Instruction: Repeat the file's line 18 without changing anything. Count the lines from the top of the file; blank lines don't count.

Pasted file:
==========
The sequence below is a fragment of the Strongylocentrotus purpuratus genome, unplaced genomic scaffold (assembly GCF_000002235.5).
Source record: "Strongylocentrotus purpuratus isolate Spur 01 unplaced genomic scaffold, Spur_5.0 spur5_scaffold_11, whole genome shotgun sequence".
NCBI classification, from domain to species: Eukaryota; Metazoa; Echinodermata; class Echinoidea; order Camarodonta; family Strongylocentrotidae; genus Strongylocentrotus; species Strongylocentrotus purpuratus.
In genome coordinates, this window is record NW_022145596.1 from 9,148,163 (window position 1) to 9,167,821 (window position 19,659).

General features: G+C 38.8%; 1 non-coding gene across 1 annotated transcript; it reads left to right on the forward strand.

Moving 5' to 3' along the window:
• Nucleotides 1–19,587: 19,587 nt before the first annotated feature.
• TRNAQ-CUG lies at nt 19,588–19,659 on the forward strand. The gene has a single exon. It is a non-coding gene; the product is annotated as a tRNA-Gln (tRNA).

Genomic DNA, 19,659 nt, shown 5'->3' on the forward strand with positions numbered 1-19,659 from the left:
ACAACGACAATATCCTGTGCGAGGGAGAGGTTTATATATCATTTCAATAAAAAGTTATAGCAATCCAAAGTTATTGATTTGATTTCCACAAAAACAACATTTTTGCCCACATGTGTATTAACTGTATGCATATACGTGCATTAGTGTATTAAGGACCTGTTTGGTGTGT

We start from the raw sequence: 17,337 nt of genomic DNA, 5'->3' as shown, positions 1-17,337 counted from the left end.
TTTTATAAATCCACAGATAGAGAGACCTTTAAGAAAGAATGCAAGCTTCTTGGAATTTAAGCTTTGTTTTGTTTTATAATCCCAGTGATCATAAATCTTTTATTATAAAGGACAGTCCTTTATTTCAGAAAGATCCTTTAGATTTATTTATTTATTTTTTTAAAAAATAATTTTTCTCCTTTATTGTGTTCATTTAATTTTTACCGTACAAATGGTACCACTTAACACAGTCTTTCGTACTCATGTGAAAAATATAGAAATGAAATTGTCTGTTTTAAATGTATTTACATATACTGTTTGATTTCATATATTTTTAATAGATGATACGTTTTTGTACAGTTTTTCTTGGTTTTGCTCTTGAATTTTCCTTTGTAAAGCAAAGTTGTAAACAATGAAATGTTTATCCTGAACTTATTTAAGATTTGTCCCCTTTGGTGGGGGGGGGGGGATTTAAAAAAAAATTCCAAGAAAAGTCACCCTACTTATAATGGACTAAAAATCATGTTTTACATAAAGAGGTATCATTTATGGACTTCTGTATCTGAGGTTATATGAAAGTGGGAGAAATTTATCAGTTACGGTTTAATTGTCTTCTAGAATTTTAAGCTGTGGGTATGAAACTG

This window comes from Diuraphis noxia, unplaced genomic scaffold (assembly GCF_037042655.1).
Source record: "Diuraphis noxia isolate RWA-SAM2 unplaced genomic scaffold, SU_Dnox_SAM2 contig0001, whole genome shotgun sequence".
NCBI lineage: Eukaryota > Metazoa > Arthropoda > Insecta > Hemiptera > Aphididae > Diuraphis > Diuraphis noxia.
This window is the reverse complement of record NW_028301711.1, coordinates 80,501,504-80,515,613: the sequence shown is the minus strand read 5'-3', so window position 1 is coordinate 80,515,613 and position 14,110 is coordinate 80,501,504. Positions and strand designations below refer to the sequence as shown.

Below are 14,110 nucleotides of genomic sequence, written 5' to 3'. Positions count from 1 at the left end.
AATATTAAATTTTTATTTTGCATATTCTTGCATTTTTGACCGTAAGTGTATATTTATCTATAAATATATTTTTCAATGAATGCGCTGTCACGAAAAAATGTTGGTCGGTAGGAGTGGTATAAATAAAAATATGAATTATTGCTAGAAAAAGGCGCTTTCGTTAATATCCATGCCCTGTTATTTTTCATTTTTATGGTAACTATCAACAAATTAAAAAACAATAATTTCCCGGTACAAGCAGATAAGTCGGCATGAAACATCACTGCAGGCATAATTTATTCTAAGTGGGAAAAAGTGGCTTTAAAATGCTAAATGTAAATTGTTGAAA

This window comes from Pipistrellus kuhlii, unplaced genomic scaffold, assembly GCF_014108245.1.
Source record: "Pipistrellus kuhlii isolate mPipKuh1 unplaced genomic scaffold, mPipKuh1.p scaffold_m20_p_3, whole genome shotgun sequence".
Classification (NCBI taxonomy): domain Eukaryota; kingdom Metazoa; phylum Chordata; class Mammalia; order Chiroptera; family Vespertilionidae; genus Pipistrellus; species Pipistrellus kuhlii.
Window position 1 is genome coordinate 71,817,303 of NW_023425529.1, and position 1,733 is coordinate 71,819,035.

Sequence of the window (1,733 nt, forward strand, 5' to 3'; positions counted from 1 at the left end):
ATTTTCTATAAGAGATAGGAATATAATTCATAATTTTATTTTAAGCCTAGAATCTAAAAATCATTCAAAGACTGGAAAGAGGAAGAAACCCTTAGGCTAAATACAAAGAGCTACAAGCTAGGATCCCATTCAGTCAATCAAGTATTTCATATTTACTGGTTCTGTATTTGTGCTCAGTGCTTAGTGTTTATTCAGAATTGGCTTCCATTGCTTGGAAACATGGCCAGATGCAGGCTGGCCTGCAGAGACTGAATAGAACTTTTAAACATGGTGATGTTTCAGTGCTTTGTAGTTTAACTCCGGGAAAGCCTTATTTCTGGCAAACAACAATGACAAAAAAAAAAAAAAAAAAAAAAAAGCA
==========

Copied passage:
AATATTAAATTTTTATTTTGCATATTCTTGCATTTTTGACCGTAAGTGTATATTTATCTATAAATATATTTTTCAATGAATGCGCTGTCACGAAAAAATGTTGGTCGGTAGGAGTGGTATAAATAAAAATATGAATTATTGCTAGAAAAAGGCGCTTTCGTTAATATCCATGCCCTGTTATTTTTCATTTTTATGGTAACTATCAACAAATTAAAAAACAATAATTTCCCGGTACAAGCAGATAAGTCGGCATGAAACATCACTGCAGGCATAATTTATTCTAAGTGGGAAAAAGTGGCTTTAAAATGCTAAATGTAAATTGTTGAAA